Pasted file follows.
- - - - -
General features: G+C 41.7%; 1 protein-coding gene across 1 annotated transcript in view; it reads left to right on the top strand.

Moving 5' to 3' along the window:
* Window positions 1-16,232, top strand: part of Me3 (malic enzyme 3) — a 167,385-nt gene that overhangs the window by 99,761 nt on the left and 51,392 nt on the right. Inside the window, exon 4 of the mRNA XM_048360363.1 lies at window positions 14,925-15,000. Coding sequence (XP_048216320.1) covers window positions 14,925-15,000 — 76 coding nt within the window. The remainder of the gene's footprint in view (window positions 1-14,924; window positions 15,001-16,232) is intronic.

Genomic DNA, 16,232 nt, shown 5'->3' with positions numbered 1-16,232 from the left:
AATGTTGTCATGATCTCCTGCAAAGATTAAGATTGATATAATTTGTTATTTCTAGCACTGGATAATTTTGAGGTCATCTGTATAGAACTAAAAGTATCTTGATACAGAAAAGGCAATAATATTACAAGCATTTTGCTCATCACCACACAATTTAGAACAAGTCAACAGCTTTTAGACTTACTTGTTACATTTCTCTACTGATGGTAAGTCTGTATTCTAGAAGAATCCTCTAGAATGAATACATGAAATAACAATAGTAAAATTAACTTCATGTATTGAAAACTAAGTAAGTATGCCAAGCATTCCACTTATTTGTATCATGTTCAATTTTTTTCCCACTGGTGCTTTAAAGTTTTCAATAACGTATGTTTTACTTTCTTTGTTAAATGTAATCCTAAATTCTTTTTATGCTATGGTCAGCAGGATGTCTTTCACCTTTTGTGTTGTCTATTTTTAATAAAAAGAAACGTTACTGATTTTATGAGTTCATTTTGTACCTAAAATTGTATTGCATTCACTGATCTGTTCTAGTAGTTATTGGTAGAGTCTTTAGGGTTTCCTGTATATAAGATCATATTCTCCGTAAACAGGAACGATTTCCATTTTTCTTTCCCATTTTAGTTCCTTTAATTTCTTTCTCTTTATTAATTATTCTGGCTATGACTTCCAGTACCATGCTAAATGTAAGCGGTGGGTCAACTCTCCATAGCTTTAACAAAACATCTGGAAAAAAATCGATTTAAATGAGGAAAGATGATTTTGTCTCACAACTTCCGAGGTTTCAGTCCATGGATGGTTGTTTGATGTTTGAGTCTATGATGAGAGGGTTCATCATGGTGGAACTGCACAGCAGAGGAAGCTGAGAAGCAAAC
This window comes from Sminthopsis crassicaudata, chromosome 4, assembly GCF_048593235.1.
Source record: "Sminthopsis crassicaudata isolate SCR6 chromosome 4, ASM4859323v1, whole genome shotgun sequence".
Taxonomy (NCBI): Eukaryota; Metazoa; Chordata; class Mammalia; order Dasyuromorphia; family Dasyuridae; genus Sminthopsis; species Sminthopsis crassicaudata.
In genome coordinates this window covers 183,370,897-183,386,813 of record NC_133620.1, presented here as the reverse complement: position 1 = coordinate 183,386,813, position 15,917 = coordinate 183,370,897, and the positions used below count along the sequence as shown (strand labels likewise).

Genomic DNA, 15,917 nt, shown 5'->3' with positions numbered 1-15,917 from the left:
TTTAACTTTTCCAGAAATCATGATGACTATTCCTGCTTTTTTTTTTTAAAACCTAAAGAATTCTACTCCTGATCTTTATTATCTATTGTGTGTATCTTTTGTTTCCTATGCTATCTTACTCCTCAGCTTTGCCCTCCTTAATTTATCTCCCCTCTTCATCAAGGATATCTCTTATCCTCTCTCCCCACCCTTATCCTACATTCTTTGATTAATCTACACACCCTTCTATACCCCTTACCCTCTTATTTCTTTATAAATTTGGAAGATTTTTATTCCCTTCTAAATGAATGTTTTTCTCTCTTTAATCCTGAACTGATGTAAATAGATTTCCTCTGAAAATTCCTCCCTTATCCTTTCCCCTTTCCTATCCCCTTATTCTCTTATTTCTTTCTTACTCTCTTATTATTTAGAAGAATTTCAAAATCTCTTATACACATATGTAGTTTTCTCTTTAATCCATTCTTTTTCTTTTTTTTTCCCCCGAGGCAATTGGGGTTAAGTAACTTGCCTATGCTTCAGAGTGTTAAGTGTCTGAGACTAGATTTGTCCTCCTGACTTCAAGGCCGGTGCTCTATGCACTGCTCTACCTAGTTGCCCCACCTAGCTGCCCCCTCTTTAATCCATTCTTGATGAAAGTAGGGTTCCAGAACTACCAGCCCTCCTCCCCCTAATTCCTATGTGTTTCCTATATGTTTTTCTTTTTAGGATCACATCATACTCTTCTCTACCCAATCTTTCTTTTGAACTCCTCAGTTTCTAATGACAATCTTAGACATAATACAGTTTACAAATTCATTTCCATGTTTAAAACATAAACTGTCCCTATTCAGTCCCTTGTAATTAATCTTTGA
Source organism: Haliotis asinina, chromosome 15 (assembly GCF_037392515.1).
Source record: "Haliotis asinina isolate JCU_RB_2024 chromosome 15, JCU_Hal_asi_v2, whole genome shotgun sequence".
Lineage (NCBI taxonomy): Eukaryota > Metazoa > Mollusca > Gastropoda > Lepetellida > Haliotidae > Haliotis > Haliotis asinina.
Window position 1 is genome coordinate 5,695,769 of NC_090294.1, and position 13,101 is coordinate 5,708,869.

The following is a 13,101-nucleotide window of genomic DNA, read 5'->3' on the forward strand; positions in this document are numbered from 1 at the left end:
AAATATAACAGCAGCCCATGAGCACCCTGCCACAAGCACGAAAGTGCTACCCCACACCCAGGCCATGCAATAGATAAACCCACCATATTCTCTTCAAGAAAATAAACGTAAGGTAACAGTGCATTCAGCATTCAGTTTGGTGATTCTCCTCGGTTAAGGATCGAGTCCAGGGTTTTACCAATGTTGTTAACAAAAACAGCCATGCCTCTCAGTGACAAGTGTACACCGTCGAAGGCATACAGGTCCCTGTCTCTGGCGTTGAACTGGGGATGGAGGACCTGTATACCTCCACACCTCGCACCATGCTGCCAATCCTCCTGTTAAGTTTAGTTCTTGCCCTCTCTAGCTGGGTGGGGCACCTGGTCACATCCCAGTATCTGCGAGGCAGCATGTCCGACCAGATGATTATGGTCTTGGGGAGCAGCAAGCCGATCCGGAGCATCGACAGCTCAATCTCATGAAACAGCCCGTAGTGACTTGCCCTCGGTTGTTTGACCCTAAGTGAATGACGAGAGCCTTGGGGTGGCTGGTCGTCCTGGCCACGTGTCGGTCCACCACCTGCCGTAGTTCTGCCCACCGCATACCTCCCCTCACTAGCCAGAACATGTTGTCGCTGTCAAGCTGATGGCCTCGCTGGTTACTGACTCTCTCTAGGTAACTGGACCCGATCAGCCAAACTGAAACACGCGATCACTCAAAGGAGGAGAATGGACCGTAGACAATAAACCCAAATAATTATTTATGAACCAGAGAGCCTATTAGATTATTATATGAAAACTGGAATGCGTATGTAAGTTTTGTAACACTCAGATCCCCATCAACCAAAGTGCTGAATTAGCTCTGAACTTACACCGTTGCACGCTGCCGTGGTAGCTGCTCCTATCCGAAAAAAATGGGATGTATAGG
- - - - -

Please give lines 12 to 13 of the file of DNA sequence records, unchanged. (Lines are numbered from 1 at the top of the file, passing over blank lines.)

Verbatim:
Source organism: Haliotis asinina, chromosome 15 (assembly GCF_037392515.1).
Source record: "Haliotis asinina isolate JCU_RB_2024 chromosome 15, JCU_Hal_asi_v2, whole genome shotgun sequence".